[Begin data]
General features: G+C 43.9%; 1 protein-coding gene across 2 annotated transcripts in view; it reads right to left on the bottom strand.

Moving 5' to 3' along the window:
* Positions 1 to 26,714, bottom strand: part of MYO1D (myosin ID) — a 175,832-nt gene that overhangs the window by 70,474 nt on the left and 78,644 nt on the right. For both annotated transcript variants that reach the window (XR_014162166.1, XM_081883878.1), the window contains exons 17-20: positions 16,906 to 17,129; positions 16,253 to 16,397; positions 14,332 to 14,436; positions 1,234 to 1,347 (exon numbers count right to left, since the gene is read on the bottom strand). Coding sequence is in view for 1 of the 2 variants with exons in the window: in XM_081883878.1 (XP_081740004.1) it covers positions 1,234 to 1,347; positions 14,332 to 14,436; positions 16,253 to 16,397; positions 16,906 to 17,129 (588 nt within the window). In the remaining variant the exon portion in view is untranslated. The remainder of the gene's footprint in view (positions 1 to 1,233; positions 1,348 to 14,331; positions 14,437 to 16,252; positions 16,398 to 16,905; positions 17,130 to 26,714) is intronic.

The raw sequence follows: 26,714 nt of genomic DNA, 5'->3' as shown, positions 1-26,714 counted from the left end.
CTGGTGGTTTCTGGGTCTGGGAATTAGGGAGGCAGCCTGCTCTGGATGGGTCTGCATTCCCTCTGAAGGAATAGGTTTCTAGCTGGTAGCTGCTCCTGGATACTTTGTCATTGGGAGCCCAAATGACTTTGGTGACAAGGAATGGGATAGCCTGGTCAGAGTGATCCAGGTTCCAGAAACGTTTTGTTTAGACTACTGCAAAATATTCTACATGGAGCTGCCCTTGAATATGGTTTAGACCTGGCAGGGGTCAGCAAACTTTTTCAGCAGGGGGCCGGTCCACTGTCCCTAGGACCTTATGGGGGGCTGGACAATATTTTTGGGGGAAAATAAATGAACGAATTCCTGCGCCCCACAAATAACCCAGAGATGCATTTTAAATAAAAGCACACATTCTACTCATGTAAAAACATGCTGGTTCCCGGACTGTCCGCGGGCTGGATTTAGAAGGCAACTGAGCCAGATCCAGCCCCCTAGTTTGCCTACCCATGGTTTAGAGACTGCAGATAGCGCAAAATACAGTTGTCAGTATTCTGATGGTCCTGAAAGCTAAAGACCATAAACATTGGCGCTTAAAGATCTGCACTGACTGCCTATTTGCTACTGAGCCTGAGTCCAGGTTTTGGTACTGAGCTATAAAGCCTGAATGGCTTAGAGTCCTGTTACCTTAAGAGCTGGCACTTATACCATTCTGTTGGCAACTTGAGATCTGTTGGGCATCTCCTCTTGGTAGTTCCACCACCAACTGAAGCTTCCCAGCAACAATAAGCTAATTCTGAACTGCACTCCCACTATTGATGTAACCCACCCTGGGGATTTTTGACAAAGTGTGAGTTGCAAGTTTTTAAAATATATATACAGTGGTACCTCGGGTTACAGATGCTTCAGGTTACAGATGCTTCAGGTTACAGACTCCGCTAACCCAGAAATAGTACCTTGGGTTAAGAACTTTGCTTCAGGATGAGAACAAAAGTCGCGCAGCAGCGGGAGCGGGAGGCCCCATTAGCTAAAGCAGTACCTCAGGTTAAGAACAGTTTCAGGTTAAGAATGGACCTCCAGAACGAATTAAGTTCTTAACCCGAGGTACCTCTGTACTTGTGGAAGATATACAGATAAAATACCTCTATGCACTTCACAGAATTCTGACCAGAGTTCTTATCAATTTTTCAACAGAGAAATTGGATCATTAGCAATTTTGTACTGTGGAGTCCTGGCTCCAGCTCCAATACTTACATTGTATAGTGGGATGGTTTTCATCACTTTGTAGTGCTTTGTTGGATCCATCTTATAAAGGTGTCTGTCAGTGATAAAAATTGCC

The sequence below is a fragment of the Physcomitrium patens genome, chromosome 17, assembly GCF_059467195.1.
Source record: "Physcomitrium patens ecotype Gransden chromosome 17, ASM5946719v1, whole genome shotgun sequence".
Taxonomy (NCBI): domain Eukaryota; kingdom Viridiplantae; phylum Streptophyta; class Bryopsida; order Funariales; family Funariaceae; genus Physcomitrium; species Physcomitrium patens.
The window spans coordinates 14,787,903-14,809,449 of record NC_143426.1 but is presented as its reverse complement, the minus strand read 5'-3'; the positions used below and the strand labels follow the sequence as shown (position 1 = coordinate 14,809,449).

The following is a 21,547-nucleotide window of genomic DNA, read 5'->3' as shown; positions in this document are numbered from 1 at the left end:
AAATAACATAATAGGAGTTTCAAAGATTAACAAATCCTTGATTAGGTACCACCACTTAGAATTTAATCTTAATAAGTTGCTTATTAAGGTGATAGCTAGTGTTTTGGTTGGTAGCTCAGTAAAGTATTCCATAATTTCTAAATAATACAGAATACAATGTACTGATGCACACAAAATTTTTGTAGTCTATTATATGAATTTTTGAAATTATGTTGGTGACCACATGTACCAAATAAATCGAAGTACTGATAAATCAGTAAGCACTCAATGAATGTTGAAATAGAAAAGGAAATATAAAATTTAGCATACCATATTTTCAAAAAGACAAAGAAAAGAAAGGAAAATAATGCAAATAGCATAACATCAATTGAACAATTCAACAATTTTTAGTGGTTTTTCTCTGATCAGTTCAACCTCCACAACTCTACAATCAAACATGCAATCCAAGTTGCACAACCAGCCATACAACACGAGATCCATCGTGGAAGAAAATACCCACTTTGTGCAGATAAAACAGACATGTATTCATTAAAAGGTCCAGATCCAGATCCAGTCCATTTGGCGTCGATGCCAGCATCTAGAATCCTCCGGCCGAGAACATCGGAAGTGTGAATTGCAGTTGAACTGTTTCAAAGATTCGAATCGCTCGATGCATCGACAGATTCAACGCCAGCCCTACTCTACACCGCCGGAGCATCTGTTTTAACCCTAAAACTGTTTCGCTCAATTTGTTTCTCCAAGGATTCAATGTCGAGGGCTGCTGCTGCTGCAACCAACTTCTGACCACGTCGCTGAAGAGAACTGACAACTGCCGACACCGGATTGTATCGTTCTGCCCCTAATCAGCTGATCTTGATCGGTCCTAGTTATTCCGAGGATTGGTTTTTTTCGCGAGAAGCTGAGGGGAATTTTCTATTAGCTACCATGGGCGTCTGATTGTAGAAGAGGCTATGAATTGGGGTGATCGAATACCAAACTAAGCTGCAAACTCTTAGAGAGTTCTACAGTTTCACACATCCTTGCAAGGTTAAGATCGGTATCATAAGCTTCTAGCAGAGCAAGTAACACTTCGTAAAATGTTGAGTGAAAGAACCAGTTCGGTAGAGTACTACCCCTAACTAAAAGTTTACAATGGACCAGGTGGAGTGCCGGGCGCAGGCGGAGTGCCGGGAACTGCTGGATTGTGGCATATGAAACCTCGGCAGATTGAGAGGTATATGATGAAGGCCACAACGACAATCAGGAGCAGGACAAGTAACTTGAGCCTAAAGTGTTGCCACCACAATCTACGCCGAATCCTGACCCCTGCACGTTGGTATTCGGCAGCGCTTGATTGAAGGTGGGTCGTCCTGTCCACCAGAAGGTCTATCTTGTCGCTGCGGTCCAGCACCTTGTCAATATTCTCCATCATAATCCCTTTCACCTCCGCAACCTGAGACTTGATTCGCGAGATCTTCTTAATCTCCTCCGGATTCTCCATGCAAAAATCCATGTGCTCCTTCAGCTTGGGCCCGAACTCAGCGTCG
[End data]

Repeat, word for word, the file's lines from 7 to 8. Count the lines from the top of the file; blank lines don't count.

Source record: "Physcomitrium patens ecotype Gransden chromosome 17, ASM5946719v1, whole genome shotgun sequence".
Taxonomy (NCBI): domain Eukaryota; kingdom Viridiplantae; phylum Streptophyta; class Bryopsida; order Funariales; family Funariaceae; genus Physcomitrium; species Physcomitrium patens.